Both religious and non-religious people believe the world should be a better place than it is. The quandary is, with so many working to that end, why isn’t the world a better place? There is no difficulty identifying problems. There is no complacency in understanding needs. Yet too many are in a state of denial when it comes to their responsibility to effect the world for Good. The religious are too pious to admit contributing to the current state of affairs. They seem to be saying, “I didn’t make the mess, and it’s not my job to clean it up.” “It’s those sinners who are ruining it for everyone.” “If there were only a way to convince those people to become believers, like me, things would be different.” To avoid conflict, we adopt such notions as: “agreeing to disagree,” which only provides a pseudo type of contentment. It assures us that a certain level of civility will be maintained. We now can have any number of conversations and remain comfortable. No resolution or consensus is required. Anything beyond this requires action, and action requires effort. And everyone knows getting involved with anything new can be a messy proposition. The real indictment the of religious faithful is; they are genuinely clueless how to effect change.
Too many individuals live as though no particular effort to improve, on their part, is required. “I have made my profession of faith” “I attend church services regularly.” “I am a law abiding person.” “I have learned religious speak.” “I will just sit quietly with my pious thoughts, snub my neighbors and wait to be rescued from this immoral world full of injustices.”
Is championing the eternal destiny of others enough? Is this truly what the Lord requires? Is it really a valid excuse for ignoring the here and now? As precious as the soul of man is, we also have an obligation to life that is all around us. The world we live in needs our attention now. It cannot wait until death, to be assured of a better tomorrow.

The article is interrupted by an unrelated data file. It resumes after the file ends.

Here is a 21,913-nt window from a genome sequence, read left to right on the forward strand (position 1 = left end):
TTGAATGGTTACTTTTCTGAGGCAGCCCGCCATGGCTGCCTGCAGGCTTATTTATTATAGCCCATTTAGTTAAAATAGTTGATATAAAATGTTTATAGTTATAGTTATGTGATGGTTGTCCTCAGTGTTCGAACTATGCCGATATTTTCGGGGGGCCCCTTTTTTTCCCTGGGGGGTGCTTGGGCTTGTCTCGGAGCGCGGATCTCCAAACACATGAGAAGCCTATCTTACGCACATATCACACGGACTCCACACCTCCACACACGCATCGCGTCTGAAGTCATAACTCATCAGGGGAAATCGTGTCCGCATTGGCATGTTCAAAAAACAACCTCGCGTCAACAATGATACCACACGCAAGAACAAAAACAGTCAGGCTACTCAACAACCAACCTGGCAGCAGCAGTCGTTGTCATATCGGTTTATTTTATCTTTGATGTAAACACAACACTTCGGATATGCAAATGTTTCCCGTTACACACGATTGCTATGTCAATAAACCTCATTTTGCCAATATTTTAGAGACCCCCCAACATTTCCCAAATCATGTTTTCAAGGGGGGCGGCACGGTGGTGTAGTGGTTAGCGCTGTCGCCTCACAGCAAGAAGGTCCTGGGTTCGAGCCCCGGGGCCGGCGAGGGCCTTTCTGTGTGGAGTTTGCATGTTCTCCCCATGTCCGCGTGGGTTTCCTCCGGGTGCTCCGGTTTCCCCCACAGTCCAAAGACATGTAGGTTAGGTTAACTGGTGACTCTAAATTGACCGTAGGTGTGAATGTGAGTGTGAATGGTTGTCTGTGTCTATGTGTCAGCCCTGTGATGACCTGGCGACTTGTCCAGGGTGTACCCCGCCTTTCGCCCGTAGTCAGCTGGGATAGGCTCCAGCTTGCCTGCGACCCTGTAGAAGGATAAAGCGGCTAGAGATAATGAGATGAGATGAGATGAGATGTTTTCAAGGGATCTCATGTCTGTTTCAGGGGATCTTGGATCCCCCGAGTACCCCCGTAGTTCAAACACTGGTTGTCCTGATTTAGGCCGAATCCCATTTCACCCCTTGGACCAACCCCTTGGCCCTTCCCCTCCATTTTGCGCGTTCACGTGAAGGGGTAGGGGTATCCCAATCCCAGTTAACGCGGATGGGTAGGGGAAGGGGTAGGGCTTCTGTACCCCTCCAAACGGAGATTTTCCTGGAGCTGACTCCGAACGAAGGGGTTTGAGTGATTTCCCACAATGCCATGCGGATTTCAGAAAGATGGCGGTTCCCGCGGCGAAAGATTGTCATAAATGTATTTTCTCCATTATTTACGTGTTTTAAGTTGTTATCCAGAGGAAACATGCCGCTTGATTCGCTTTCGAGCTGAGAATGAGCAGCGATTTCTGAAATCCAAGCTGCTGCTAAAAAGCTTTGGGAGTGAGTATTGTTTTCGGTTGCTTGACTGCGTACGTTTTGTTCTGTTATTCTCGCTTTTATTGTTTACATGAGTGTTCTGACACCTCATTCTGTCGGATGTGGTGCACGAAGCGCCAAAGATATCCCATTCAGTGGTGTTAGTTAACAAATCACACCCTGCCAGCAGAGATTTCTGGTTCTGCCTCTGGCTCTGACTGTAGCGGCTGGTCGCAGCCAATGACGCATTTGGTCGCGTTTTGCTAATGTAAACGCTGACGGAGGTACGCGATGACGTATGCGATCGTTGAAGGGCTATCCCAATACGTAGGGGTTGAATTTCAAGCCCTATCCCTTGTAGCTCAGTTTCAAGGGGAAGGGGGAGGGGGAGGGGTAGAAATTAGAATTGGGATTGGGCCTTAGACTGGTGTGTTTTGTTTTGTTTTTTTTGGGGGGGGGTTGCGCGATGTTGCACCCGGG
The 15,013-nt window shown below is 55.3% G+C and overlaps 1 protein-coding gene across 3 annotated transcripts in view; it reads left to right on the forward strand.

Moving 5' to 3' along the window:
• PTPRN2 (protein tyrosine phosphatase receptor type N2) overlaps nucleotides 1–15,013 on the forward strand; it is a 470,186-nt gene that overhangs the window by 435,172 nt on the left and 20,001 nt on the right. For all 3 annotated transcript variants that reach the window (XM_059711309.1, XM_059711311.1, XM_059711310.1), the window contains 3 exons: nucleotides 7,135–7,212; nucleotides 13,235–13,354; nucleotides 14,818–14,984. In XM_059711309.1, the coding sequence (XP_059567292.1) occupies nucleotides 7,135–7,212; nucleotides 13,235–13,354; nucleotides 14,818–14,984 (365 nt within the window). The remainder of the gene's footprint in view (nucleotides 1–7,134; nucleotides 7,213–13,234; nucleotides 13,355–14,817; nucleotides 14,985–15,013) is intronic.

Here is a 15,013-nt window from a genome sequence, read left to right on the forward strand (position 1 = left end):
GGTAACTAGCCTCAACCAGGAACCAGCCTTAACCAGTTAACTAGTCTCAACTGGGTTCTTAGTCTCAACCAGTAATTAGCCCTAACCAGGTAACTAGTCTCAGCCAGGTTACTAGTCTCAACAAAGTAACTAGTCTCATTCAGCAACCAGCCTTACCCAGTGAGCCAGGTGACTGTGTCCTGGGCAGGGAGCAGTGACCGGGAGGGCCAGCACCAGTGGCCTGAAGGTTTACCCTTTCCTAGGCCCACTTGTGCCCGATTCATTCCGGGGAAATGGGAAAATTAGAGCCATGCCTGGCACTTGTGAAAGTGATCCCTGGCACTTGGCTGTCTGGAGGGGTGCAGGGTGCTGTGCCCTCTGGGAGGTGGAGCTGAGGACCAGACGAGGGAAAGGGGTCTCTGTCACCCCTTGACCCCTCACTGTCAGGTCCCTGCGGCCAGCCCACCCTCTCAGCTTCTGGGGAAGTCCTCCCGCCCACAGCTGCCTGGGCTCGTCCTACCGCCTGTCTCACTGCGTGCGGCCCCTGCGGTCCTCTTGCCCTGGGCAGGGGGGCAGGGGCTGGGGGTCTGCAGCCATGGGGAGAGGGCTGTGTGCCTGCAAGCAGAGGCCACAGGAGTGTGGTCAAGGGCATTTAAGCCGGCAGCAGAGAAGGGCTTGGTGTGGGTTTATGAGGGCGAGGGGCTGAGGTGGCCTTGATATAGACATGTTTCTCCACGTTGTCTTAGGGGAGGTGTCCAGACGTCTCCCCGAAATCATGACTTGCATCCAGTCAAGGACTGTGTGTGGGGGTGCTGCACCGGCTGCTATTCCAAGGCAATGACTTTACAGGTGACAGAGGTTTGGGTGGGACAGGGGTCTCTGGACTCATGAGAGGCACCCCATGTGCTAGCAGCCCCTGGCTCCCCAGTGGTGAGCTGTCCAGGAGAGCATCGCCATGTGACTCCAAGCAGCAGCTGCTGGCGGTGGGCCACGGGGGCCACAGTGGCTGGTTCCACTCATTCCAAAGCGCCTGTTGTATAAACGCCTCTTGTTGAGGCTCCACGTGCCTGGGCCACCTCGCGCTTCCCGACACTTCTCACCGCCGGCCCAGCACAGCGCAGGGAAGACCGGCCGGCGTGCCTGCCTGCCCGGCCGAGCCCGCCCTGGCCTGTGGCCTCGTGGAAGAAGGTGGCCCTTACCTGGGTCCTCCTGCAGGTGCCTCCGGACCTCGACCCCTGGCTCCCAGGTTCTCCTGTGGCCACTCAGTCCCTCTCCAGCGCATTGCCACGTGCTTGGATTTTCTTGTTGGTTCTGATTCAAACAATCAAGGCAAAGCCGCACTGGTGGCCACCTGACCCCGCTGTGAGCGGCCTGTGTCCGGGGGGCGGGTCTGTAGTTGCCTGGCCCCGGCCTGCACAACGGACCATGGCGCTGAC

Our only hope
The more man is in tune with the infinite the less likely he is to disrespect his fellow man. When people truly understand they are created in the image of God, there is a transformative power that compels them to do right regardless of circumstances. Doing the right thing should never go out of vogue. It is appropriate for all occasions, for all ages. In doing so, the commandment to “love your neighbor” takes on a whole new dimension. Cheating another person is never a consideration. Stealing never advances your cause. You know that taking an unfair advantage over others always damages your credibility. When you represent Good, retaliation is not part of your modus operandi. You do not require an eye for an eye. Revenge is no longer an option. Moreover, entertaining the thought of mistreating someone is not even within your character.
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About the Author
Through the past 35 years, Mr. McClerren has worked with AWANA clubs, conducted children’s Sunday school classes, and taught adult Bible studies. He is Senior Pastor at Chicago Lawn United Methodist Church.
Mr. McClerren’s undergraduate studies are in Education, his graduate studies in Theology, and postgraduate work in Religious Studies. He is a committed life long learner: a 21st century Renaissance man. Among his accomplishments are those of private pilot, missile technician and certified teacher.
Mr. McClerren has taught for San Diego City College, ITT Technical Institute and the University of Oklahoma. He served as education advisor for the Navy College Program, providing academic counseling for military personnel. He is also the Illinois State Representative for the Wolcott Foundation: an organization that awards fellowships for master’s degree studies at George Washington University.
Mr. McClerren is an accomplished vocal musician. He has served as singing judge for the Barbershop Harmony Society. He has performed with choruses competing on the international stage; medaling twice. Mr. McClerren was tenor in “Take Note” quartet, while winning the Illinois District Senor Quartet Championship three consecutive years. He is also the tenor on the Christmas Grace recording by “A-Men” gospel quartet.
Mr. McClerren is married; and lives with his wife and daughter in Lake County Illinois.